Brent Manning (pictured
below), one of our ship-mates, is a graduate student at the University
of North Carolina at Wilmington. He will receive his M.S. in Marine
Science in 2003. His expertise is in the field of Geographic Information
Systems (GIS). After we collect all of our sonar data on the Oculina
Banks, Brent will enter the information into the Oculina GIS project
and website so that it can be used worldwide by other scientists.
Recent innovations in GIS have
created a user-friendly environment that operates using a windows-equipped
graphical user interface. As a result of these advancements, more people
from a broad range of fields are using the technology. At present GIS
systems are used by millions of people worldwide.
Stanbury, K.B. and R.M. Starr. 1999. Applications of Geographic Information Systems (GIS) to habitat assessment and marine resource management. Oceanologica Acta, 22(6):699-703.
Waltenburger, B. and M. Pickett. 1999. Integration of NOAA aerial monitoring and GIS programs for research, education, and management within the Channel Islands Marine Sanctuary. Proceedings of the 5th California Islands Symposium. Santa Barbara, CA (USA), 29 March-1 April 1999. pp. 469-471.
Wright, D.J., B.T. Donahue, and D.F. Naar. in press, 2001. Seafloor mapping and GIS coordination at America’s remotest marine sanctuary (American Somoa), In Wright, D.J. (ed.), Undersea with GIS, ESRI Press, Redlands, California, 32 pp.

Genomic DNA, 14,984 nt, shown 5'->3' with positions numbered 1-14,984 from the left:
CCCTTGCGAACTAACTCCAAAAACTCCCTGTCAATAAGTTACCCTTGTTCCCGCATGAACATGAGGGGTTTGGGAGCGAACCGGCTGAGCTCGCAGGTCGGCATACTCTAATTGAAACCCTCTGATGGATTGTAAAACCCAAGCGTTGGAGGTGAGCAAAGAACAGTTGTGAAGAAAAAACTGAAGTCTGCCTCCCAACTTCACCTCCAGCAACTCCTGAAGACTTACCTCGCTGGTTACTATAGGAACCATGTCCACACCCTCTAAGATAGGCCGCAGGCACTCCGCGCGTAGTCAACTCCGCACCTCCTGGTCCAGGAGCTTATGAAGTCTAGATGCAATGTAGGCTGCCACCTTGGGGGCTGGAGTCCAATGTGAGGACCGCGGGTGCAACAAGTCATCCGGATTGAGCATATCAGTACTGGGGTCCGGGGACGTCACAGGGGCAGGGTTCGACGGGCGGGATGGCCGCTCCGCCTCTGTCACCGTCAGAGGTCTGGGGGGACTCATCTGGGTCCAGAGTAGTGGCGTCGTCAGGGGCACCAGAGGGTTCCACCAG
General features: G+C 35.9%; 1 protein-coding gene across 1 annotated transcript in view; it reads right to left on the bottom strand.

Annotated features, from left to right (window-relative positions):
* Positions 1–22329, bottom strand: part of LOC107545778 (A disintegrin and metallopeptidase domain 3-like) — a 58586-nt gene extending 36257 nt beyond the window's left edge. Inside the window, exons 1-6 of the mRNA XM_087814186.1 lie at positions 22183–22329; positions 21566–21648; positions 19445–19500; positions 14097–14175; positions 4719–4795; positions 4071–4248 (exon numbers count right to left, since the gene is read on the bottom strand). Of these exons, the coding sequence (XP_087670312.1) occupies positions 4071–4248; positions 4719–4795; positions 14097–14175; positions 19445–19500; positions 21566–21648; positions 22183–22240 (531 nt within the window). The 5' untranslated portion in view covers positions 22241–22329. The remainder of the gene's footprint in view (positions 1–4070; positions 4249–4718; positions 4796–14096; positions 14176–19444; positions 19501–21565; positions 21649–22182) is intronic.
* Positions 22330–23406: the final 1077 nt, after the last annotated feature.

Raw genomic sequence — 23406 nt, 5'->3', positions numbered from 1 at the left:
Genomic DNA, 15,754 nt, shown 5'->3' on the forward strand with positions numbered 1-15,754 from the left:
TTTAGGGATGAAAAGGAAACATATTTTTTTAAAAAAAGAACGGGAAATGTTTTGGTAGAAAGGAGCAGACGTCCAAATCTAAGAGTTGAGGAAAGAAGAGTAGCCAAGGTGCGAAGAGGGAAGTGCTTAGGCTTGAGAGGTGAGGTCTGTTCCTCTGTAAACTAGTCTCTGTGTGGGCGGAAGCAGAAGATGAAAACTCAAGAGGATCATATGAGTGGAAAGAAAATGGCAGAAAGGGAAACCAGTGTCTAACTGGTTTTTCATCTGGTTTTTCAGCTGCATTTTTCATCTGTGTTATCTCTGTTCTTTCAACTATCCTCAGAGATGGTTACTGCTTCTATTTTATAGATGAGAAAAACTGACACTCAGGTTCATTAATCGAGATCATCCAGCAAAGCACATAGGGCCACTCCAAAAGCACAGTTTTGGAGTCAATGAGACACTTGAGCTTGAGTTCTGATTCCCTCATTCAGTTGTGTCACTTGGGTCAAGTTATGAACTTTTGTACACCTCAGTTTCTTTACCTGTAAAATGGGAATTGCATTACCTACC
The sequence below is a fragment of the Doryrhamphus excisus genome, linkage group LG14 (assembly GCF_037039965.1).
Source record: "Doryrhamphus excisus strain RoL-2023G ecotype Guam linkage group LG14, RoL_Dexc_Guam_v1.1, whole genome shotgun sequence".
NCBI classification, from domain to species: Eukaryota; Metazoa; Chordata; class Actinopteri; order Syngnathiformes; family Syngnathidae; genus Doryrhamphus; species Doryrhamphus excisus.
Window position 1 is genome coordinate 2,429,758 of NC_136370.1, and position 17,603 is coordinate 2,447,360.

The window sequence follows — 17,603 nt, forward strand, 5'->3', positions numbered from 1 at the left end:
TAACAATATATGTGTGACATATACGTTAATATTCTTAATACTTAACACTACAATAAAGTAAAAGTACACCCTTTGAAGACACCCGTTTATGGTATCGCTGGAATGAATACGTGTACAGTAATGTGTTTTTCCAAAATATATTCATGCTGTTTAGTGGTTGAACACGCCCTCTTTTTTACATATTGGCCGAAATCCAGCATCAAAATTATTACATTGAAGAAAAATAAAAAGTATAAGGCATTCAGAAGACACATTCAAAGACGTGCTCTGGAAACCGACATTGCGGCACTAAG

Wright, R., S. Ray, D.R. Green, and M. Wood. 1998. Development of a GIS of the Moray Firth (Scotland, UK) and its application in environmental management (site selection for an ‘artificial reef’). The Science of Total Environment, 223:65-76.
Paul Kolbe (pictured left) is the chief engineer on the M/V Liberty Star. He owned a bait and tackle shop on Lake Erie for many years. Since there was little to no business in the winter, Paul would go down to the Gulf of Mexico and help out in the engine room on various vessels. Eventually he started an apprenticeship and with his experience and sea time, he was able to earn his license.
Paul and the other engineers are
vital to the operation of the ship. The engineers oversee the maintenance
of ALL the systems aboard the ship. In case you're wondering, that includes
propulsion, air conditioning, heating, plumbing, hydraulics, refrigeration,
electrical, mechanical and more!! They have to know a lot!
Paul says he loves the variety of a career at sea. He's not real crazy about the paperwork but really likes everything else.
What kind of fish would Paul be? He says since he spent so many years near freshwater and fishing, he would be either a Black Bass or a Large-Mouth Bass.
Lowcountry Hall of Science and Math
College of Charleston
Charleston, SC 29424